Heather Hewett @hahewett ?active 3 years, 4 months ago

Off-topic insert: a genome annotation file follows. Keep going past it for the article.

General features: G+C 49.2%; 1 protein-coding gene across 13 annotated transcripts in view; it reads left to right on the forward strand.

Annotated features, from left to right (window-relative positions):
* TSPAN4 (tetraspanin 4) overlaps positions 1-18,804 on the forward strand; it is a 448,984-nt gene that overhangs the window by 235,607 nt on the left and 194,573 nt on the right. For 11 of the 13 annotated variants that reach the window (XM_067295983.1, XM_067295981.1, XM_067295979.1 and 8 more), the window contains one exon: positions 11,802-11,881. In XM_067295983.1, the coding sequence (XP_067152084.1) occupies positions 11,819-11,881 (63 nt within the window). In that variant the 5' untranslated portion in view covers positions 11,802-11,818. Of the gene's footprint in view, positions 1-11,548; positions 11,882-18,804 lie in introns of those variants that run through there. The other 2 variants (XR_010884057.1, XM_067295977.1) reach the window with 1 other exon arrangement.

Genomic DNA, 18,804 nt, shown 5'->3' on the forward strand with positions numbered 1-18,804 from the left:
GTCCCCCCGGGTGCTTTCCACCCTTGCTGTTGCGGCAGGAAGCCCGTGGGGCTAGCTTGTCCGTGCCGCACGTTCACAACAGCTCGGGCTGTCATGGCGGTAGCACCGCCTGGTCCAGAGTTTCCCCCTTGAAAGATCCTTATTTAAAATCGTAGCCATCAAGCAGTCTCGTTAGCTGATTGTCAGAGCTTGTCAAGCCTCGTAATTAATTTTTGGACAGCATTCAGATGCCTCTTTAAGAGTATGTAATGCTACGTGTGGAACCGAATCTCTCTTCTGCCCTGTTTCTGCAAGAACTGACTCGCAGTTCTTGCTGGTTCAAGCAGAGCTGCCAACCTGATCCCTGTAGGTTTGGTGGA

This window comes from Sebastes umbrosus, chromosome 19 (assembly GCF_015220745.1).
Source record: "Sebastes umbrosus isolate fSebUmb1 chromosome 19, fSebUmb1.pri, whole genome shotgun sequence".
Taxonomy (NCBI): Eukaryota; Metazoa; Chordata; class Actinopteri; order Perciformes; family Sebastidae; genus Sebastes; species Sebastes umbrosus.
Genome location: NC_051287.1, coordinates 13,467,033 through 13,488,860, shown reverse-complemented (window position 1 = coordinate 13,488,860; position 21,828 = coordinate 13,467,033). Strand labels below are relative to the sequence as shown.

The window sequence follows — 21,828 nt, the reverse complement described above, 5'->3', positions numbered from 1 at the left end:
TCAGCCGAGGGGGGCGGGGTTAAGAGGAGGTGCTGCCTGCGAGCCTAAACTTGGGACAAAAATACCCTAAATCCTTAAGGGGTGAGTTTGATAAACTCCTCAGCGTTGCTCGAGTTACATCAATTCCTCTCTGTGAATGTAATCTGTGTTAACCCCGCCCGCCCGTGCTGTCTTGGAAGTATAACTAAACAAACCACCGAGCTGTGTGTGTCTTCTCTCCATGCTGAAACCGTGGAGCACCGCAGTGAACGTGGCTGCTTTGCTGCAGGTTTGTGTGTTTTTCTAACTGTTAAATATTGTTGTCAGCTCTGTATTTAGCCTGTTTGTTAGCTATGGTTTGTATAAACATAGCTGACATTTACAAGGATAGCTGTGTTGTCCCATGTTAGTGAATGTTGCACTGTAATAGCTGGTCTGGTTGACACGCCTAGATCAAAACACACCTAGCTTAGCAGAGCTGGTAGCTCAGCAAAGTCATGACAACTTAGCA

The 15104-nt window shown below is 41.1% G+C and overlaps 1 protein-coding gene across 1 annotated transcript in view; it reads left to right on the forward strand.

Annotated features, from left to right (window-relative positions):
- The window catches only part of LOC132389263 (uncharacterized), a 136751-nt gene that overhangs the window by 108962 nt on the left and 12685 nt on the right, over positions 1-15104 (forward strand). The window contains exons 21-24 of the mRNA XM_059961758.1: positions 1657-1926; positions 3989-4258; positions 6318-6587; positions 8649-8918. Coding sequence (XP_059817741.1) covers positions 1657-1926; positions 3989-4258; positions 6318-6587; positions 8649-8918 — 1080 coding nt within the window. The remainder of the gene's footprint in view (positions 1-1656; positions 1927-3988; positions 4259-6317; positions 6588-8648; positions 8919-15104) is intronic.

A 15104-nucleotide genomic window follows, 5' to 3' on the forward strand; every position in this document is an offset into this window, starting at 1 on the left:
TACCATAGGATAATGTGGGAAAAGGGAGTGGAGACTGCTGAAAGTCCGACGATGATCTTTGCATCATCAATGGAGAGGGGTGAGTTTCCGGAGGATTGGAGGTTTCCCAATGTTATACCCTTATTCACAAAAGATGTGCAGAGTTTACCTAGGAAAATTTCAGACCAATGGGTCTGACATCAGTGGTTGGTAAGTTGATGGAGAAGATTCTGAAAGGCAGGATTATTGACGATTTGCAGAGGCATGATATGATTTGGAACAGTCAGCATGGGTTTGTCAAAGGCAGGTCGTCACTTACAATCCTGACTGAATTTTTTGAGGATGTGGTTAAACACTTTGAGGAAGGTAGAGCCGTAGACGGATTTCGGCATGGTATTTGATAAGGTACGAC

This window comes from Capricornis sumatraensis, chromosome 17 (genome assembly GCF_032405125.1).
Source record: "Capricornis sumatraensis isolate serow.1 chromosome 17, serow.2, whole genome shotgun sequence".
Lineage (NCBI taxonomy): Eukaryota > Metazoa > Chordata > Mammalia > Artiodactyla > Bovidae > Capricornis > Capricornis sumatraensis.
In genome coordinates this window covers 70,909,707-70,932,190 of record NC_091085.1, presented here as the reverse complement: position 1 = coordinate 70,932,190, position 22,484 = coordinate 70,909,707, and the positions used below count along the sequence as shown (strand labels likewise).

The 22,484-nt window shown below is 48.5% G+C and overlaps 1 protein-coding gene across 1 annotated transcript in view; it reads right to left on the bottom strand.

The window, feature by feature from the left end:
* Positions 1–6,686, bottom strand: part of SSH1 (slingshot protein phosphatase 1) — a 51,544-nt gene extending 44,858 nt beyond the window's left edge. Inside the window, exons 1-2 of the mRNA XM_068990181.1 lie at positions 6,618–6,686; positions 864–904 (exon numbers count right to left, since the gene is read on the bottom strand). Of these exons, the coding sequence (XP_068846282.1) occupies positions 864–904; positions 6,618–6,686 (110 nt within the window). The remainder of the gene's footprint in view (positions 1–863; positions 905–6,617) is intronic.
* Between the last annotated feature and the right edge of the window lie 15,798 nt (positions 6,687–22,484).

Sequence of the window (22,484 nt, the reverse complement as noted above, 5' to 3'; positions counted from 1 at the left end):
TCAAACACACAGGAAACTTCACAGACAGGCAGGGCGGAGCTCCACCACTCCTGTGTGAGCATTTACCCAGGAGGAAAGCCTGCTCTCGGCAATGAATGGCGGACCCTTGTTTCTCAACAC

Great questions!! To the ones you raise I would add this one: how does the increasing gap between have and have-not academic institutions complicate these important questions you raise about the relationship of academic and public feminists? (Full disclosure: my small state campus brought Courtney to speak at a women’s studies conference several years ago, and she was awesome!) Yet the state university system I’m in has seen a decrease of 30% in our state funding over the past 3 years. Even before that reduction, more often than not, we did not have the ability to pay speakers what they asked. Identifying and contacting speakers is a fraught and frequently shame-filled process involving asking someone to reduce her/his rates and to wait long months for the check because of endless bureaucracy. With dwindling state funding, it is also an increasingly competitive process, meaning that Women’s Studies programs (many of which are not fully autonomous) must compete with bigger departments for a tiny pot of money. We want to support outside speakers and activists, many of whom send their materials to us daily, and we want to pay awesome women like Courtney what they’re worth—and yet our ability to do the little we have been able to do is plummeting. Given that most students in our country are at schools like mine, and not private colleges, this really raises some difficult questions about the multiple effects of the increasing gap between private and public institutions. Speakers like Courtney model for our students the many possibilities of feminist activism they might not be exposed to otherwise. What if they never got that chance? How can we bring speakers to campus if we have no money? And what does it do to everyone’s self-empowerment if we must continually present ourselves as a charity case to speaker-activists who are also trying to make a living?